by Ajai Shukla
Business Standard, 5th Feb 13
Will Aero India 2013, the aeronautical jamboree that kicks off in Bangalore on Wednesday, be relatively subdued? Since 2005, zing has been imparted to successive versions of this biennial air show by the Indian Air Force’s riveting, multi-billion dollar quest for a medium multi-role combat aircraft ( MMRCA) to help meet our two-front security challenges. Every alternate year, the world’s foremost military aircraft vendors – including Boeing, Lockheed Martin, Dassault, Eurofighter,Gripen International and MiG – would converge on Bangalore along with myriad sub-vendors, pitching for their products and vetting prospective Indian partners for the offset obligations that would accrue from the world’s biggest international fighter deal. And each time one of the contending fighters would scream into the skies for an aerobatics display, the pilot would push it to the limits knowing that key decision makers were watching the performance.
But now, with Dassault’s Rafale fighter having won that six-way contest, has the fizz gone out of Aero India? With none of the Rafale’s erstwhile rivals coming to Bangalore, what will the spectators and aerobatics buffs crane their necks upwards at? Other than the Rafale, the only foreign fighters performing aerobatics will be The Russian Knights, a Moscow-based team that flies the Sukhoi-27. Is this a metaphor for a larger strategic truth: that after everyone has come and gone, there still remain the Russians?
Actually, any reports of the demise of Aero India would be exaggerated, given India’s dubious status as the world’s biggest buyer of weaponry. Besides, New Delhi is also the world’s most unpredictable arms buyer; and some fighter manufacturers believe that the last word has not yet been said on the MMRCA purchase. Even as New Delhi and Dassault continue to negotiate, the runner-up in the MMRCA contest, Eurofighter GmbH, maintains a major presence in New Delhi. It will be there in Bangalore even if the Eurofighter itself will not fly displays.
Few know better than EADS, one of Eurofighter GmbH’s parent companies, how quickly apparently done deals collapse in the Indian procurement environment. In 2007, New Delhi reversed its decision to buy 197 light helicopters from Eurocopter after allegations of corruption emerged. In 2010, New Delhi cancelled its tender for Multi-Role Tanker Transport (MRTT) aerial refuelling aircraft, which Airbus seemed poised to win, and reissued the tender (last month, Airbus finally won the contract).
“It’s not over till the fat lady sings,” says an EADS official. With general elections due in the first half of 2014, there is speculation that negotiations with Dassault could run into a new government in New Delhi. Another aspect that EADS and Eurofighter regard as a potential deal-breaker is Dassault’s (perceived) inability to deliver the Rafale to the IAF at the price that Dassault quoted in its commercial bid. According to this argument, Dassault had counted on winning the Brazilian order for 36 Rafale fighters, and a UAE order for up to 60 Rafales, bringing down production costs. But with only the Indian tender for 126 fighters having been won, Dassault’s cost of production could be significantly higher than quoted. If so, political uncertainty would be compounded by financial unviability.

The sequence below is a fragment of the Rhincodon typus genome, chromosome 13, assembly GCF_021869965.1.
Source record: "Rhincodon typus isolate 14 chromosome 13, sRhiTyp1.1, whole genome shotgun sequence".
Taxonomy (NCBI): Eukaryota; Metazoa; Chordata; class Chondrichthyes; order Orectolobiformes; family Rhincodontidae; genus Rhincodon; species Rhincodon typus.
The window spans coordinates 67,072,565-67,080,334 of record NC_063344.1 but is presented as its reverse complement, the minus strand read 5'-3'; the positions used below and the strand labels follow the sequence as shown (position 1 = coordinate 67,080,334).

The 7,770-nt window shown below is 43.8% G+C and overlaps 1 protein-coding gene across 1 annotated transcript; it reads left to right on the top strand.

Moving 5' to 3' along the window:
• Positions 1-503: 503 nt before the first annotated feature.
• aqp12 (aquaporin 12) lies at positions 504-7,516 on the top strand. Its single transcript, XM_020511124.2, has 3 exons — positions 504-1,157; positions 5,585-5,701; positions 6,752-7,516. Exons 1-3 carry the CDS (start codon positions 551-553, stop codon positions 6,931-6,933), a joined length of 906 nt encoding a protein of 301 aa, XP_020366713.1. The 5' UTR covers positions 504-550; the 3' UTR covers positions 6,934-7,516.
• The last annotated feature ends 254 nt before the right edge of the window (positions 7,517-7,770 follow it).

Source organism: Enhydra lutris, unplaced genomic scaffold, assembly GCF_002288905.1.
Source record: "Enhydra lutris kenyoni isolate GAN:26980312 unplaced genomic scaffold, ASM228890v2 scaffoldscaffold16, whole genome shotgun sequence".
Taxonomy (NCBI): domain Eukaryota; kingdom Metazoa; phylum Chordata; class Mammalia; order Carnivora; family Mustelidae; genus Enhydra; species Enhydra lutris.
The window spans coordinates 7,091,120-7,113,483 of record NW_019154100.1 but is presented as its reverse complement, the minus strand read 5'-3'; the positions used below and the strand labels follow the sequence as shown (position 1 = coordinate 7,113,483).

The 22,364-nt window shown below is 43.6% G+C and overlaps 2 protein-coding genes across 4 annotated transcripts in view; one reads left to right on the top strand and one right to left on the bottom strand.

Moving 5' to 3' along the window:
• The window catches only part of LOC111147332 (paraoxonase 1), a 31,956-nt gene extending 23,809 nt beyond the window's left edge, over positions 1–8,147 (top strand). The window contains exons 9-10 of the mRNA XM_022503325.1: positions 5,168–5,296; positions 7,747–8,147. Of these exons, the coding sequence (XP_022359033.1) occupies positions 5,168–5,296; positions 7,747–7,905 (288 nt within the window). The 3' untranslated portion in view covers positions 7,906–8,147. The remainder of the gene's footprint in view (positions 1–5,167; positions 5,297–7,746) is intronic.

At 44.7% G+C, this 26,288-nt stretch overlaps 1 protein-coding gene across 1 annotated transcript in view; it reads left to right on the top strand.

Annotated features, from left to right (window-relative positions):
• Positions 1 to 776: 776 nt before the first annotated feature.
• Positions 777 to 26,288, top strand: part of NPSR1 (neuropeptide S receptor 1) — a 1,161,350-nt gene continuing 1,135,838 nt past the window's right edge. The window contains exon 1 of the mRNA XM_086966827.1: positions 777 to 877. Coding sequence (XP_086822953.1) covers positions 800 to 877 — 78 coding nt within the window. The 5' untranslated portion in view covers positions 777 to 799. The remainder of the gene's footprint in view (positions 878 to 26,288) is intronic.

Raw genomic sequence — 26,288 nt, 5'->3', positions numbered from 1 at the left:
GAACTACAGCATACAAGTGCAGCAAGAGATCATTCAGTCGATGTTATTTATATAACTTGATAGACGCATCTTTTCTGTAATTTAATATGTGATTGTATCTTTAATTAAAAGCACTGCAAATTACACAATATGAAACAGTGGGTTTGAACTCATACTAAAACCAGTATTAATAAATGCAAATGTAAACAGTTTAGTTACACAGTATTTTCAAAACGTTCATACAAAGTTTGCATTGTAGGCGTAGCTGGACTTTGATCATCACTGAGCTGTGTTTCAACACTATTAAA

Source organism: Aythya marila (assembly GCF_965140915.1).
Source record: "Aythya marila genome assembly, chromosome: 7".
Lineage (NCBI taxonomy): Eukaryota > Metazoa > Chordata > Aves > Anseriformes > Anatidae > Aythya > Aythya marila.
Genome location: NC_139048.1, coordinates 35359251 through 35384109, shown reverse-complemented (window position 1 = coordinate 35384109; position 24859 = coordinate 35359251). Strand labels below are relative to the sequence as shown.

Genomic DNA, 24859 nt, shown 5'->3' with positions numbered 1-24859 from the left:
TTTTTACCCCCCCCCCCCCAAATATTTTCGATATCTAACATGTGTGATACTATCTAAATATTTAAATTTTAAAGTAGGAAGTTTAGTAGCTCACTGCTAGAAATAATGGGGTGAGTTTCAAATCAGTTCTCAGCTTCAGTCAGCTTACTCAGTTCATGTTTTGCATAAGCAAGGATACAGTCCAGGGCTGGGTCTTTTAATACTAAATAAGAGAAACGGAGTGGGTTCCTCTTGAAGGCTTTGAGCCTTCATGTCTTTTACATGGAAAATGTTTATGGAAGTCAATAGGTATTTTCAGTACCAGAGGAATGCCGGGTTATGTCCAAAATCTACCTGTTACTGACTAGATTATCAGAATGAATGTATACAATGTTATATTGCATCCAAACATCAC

So how far is the ministry of defence (MoD) from actually signing a deal with Dassault? In my understanding there is a better-than-even chance that this could happen in June/July. People who should know insist that there is no looming deal-breaker in terms of cost; and that ongoing negotiations are not about cost but about the modalities of production in India.
Dassault’s major concern is that New Delhi’s Request for Proposals (as the tender document is called) mandates that the Rafale be assembled in Hindustan Aeronautics Ltd (HAL), with Dassault responsible for timely delivery. The French vendor argues that it can take responsibility for the first 18 Rafale fighters, which will be built in France and delivered to the IAF in flyaway condition. But the next 118 aircraft, which must be assembled in HAL, would be clouded by uncertainty, given HAL’s poor production ethos and track record. Recent delays in HAL’s production of the BAE Systems trainer, the Hawk, support Dassault’s contention.
Dassault is arguing for doing much of the production and integration at a facility that it will set up in partnership with Reliance, which it partnered a year ago. Negotiations continue, with Dassault contending that it cannot be responsible for delivery if the aircraft were to be manufactured on a HAL line; while the MoD insists that the Dassault-Reliance venture can build components, sub-systems and systems, but the integration must be done at HAL.
Meanwhile, the Rafale will entertain the crowds at Aero India, unencumbered by the presence of a crop of rivals. And, as long as India retains its dubious status as the world’s biggest buyer of weaponry (Stockholm International Peace Research Institute estimates that India imported $3.58 billion, or Rs 19,000 crore, worth of conventional arms in 2011), Aero India 2013 will be bigger than ever.
Tailpiece: also flying aerobatics displays will be the Tejas Light Combat Aircraft (LCA), an Indian-designed and -built fighter that is a major aeronautical triumph but has never got the funding or attention that it deserves. The Tejas, at an advanced stage of flight testing, will perform vertical loops, barrel rolls and display its low-speed handling capabilities. Keep an eye out for it.